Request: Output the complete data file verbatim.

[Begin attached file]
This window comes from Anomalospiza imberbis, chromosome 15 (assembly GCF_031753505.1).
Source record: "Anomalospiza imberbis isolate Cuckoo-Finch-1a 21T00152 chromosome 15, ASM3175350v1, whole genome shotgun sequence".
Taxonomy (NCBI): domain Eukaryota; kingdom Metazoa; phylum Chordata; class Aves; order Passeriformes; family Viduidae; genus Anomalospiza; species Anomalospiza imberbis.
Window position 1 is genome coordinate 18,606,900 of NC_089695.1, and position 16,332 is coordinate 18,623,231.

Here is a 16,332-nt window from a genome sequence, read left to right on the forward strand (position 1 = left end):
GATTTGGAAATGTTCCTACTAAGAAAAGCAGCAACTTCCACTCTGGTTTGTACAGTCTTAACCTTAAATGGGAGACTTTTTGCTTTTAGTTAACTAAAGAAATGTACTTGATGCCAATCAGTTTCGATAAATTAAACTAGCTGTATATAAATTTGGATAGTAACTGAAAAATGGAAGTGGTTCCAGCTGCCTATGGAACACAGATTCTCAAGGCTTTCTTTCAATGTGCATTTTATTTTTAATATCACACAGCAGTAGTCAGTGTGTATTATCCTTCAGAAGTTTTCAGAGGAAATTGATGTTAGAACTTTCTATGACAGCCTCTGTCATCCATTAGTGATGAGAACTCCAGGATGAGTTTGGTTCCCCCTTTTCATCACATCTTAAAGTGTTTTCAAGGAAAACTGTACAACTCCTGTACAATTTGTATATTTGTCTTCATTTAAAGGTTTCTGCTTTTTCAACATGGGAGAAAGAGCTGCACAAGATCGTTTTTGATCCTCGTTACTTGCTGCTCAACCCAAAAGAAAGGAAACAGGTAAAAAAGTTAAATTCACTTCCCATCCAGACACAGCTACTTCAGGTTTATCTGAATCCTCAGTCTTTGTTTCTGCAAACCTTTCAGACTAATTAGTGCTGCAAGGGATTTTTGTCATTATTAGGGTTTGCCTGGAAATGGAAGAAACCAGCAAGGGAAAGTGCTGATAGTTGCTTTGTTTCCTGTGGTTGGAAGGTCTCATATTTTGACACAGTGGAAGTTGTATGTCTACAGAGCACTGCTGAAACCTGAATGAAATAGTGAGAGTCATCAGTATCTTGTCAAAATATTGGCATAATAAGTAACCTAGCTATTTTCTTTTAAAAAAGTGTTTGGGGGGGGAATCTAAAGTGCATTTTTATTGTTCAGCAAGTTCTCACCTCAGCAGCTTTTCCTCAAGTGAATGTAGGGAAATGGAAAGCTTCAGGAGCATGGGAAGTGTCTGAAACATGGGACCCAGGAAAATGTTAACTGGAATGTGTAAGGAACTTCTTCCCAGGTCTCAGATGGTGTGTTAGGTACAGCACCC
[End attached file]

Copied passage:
This window comes from Anomalospiza imberbis, chromosome 15 (assembly GCF_031753505.1).
Source record: "Anomalospiza imberbis isolate Cuckoo-Finch-1a 21T00152 chromosome 15, ASM3175350v1, whole genome shotgun sequence".
Taxonomy (NCBI): domain Eukaryota; kingdom Metazoa; phylum Chordata; class Aves; order Passeriformes; family Viduidae; genus Anomalospiza; species Anomalospiza imberbis.
Window position 1 is genome coordinate 18,606,900 of NC_089695.1, and position 16,332 is coordinate 18,623,231.

Here is a 16,332-nt window from a genome sequence, read left to right on the forward strand (position 1 = left end):
GATTTGGAAATGTTCCTACTAAGAAAAGCAGCAACTTCCACTCTGGTTTGTACAGTCTTAACCTTAAATGGGAGACTTTTTGCTTTTAGTTAACTAAAGAAATGTACTTGATGCCAATCAGTTTCGATAAATTAAACTAGCTGTATATAAATTTGGATAGTAACTGAAAAATGGAAGTGGTTCCAGCTGCCTATGGAACACAGATTCTCAAGGCTTTCTTTCAATGTGCATTTTATTTTTAATATCACACAGCAGTAGTCAGTGTGTATTATCCTTCAGAAGTTTTCAGAGGAAATTGATGTTAGAACTTTCTATGACAGCCTCTGTCATCCATTAGTGATGAGAACTCCAGGATGAGTTTGGTTCCCCCTTTTCATCACATCTTAAAGTGTTTTCAAGGAAAACTGTACAACTCCTGTACAATTTGTATATTTGTCTTCATTTAAAGGTTTCTGCTTTTTCAACATGGGAGAAAGAGCTGCACAAGATCGTTTTTGATCCTCGTTACTTGCTGCTCAACCCAAAAGAAAGGAAACAGGTAAAAAAGTTAAATTCACTTCCCATCCAGACACAGCTACTTCAGGTTTATCTGAATCCTCAGTCTTTGTTTCTGCAAACCTTTCAGACTAATTAGTGCTGCAAGGGATTTTTGTCATTATTAGGGTTTGCCTGGAAATGGAAGAAACCAGCAAGGGAAAGTGCTGATAGTTGCTTTGTTTCCTGTGGTTGGAAGGTCTCATATTTTGACACAGTGGAAGTTGTATGTCTACAGAGCACTGCTGAAACCTGAATGAAATAGTGAGAGTCATCAGTATCTTGTCAAAATATTGGCATAATAAGTAACCTAGCTATTTTCTTTTAAAAAAGTGTTTGGGGGGGGAATCTAAAGTGCATTTTTATTGTTCAGCAAGTTCTCACCTCAGCAGCTTTTCCTCAAGTGAATGTAGGGAAATGGAAAGCTTCAGGAGCATGGGAAGTGTCTGAAACATGGGACCCAGGAAAATGTTAACTGGAATGTGTAAGGAACTTCTTCCCAGGTCTCAGATGGTGTGTTAGGTACAGCACCC